Cooking on the moon: the story of how space food came to be
Leaving Planet Earth poses a whole array of problems. Any craft capable of space travel has to produce a colossal amount of energy: rockets need to be moving at around seven miles per second, or 25,000 miles per hour in order to leave the atmosphere and need to be sturdy enough to survive the wear and tear of supersonic speed. However, it’s not just shuttle engineers who end up with logistical headaches. The challenge of keeping astronauts alive once they’ve successfully left terra firma is almost equally daunting. Faced with the most hostile conditions imaginable, preparing food for outer space requires a very particular set of skills.
There are a number of factors that make food in space such a challenge. During the early years of space travel, scientists were faced with a whole series of questions that no chef had ever previously needed to consider. Long before The Simpsons immortalised floating chips, many believed that drifting crumbs could clog and damage expensive equipment, while others wondered whether it was even possible to swallow in zero gravity. These fears forced early space menus to be extremely conservative. The first meal, eaten in 1962 by American astronaut John Glenn, consisted of a packet of apple sauce. For the next few years, space food remained confined to tubes.
The lack of understanding of celestial cookery had an unsurprisingly negative effect on astronauts. Both the American and Russian space programmes reported that anyone who spent time in space came back down to earth a good deal lighter than when they left. Furthermore, scientists found that prolonged space travel had a dramatic impact on bone density, meaning that astronauts required a high-calcium diet in order to remain healthy. If space programmes were to evolve, food would have to drastically improve.
Perhaps the biggest advance in space food was the innovation of “thermo-stabalisation”. This allowed pouches of dried foodstuffs to be heat-treated prior to packaging, killing bacteria and prolonging shelf life. Along with the invention of dehydration, astronauts could now enjoy a greater variety of meals by simply adding water to a packet. During the Apollo missions, menus varied to such an extent that Armstrong, Aldrin and Collins were able to enjoy a rehydrated turkey dinner on Christmas day in 1968.
As the demographic of astronauts has grown to become more international, a great variety of different cuisines have made their way into space. Coupled with advances in cooking technology, modern space missions are probably more foodie than most other extreme scientific adventures. NASA alone offer over 180 different options, including pizza, steak and chocolate cake. When the first Korean astronaut made the trip to the International Space Station, he brought with him a specially prepared collection of kimchii. While meals and nutritional intake are still strictly monitored for their health, astronauts are even allowed to bring an array of non-perishable snacks with them, including Pringles and M&Ms.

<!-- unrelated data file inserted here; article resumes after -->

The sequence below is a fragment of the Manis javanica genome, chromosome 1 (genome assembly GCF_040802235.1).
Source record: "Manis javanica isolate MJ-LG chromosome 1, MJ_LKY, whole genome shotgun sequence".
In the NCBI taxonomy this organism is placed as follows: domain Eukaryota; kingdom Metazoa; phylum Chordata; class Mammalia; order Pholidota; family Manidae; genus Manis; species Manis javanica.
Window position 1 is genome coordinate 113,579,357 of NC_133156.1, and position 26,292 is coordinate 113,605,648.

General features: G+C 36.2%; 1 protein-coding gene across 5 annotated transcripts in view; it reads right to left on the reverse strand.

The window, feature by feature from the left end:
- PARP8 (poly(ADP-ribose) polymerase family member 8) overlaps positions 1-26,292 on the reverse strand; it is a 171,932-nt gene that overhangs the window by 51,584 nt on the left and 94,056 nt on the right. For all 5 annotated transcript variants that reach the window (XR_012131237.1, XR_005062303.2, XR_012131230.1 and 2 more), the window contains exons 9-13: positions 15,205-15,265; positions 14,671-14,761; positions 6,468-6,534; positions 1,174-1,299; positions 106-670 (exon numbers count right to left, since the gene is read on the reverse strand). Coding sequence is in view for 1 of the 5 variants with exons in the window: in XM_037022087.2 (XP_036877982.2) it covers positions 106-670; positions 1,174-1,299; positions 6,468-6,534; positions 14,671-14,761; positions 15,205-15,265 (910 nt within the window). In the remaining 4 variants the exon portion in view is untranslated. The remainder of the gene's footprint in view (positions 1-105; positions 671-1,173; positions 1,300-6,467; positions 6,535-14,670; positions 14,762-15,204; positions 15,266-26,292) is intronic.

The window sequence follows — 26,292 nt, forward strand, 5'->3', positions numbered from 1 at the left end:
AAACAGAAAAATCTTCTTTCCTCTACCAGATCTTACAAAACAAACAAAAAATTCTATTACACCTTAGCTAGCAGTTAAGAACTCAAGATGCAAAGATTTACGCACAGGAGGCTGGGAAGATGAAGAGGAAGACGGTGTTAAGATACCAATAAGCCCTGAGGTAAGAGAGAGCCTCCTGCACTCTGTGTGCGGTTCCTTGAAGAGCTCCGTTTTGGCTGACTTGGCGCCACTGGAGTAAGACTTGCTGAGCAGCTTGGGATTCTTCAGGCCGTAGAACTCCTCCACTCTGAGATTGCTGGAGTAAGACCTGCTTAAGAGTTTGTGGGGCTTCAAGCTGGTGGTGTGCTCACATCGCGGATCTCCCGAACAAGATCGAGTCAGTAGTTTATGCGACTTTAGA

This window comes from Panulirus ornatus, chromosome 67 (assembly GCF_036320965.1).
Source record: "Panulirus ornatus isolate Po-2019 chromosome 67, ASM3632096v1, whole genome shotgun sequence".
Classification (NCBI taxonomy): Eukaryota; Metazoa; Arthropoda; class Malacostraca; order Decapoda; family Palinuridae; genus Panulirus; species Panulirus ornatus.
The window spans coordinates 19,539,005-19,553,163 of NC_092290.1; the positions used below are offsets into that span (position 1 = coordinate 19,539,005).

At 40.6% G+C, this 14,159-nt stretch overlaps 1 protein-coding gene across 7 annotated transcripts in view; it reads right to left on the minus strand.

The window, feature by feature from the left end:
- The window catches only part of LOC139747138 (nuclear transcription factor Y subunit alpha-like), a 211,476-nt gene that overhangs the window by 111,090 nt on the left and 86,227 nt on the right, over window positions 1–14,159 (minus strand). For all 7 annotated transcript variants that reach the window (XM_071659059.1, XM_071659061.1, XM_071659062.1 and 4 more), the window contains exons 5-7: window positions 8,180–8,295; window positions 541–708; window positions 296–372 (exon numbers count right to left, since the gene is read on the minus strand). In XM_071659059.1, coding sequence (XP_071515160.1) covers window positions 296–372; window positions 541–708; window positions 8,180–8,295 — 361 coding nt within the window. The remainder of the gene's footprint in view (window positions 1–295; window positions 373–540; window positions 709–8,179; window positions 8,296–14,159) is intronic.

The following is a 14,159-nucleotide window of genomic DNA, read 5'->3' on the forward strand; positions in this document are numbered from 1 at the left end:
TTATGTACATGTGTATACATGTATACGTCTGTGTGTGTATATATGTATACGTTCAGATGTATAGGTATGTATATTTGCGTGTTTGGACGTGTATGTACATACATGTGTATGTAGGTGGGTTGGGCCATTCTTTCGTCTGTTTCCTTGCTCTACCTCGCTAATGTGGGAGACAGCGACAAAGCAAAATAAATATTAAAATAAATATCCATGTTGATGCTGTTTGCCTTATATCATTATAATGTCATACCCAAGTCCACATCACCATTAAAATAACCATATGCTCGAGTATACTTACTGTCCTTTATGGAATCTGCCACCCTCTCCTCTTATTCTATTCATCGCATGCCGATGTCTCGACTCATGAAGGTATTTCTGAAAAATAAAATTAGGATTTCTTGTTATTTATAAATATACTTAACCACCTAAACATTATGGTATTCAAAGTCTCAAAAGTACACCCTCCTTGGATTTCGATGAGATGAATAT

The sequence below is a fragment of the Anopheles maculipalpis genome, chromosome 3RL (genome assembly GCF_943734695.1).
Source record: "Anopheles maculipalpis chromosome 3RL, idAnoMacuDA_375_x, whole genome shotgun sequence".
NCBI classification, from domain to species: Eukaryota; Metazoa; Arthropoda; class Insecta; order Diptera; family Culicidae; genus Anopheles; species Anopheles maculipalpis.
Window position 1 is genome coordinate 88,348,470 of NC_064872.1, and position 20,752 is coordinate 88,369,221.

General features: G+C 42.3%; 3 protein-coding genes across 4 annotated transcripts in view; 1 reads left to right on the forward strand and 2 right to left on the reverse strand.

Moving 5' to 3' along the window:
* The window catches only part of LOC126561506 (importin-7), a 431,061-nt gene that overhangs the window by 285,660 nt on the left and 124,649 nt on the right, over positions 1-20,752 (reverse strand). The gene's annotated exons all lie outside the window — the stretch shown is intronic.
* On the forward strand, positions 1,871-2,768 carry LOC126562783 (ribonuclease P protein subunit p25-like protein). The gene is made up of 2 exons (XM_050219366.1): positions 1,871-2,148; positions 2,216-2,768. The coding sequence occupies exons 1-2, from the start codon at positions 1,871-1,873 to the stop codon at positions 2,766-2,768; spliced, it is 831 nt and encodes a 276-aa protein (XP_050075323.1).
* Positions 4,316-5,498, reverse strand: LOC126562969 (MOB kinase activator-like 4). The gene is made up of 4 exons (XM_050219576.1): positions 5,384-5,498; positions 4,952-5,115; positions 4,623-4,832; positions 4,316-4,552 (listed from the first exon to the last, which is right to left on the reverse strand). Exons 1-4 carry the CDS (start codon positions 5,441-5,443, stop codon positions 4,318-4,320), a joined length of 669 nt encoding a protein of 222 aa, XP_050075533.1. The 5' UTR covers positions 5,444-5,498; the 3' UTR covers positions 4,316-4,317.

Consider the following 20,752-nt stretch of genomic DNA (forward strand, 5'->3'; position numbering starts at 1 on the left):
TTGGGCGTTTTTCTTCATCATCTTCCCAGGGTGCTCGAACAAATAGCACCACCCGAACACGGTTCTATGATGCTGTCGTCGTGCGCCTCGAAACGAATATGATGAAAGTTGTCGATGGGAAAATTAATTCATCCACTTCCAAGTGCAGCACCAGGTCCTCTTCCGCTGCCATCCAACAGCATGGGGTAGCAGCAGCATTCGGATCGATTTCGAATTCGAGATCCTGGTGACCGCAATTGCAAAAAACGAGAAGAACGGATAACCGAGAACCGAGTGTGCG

For all the successes of modern space food, there have been a number of notable failures. When working with dehydrated, heat-treated food, it’s inevitable that there will be some misfires. One of the most common complaints from astronauts is that fish-based dishes always produced a suffocating fishy odour, often rendering them extremely unpleasant. A particularly infamous example, swordfish in tomato sauce, was so horrible that astronauts refused to eat it. However, some of these culinary failures have inadvertently found a surprising fanbase. Created in 1968 for the crew of Apollo 7, freeze-dried ice cream was recognised as one of the worst tasting things available in space. Despite universally poor reviews from unfortunate astronauts, the dessert has built up a dedicated following here on earth. Today, a variety of freeze-dried ice cream flavours are sold in science museums and specialist stores all over the world.
The new processes popularised by the space missions have ultimately had a far greater impact than was ever intended. Many modern fine dining restaurants regularly incorporate freeze drying and dehydration techniques into their dishes, creating new textures and flavours for many technically complex recipes. Even everyday cooks now have access to freeze-dried ingredients - most commonly as key components in home baking. While these approaches to food preservation still have a practical use for the men and women who continue to journey beyond earth, the fact that they are now commonplace back home shows that space food is not just for a select few.
As technology advances, it seems as though the days of astronauts forcing down inedible swordfish are drawing to a close. Soon we’ll be at a point where food in space is no different to that on earth. Already, enterprising residents of the International Space Station have managed to successfully grill a tuna steak - albeit very slowly - without the need for freeze-drying key ingredients. However, it’s also clear that the developments that will affect space travel can also have some unintended benefits for the rest of us.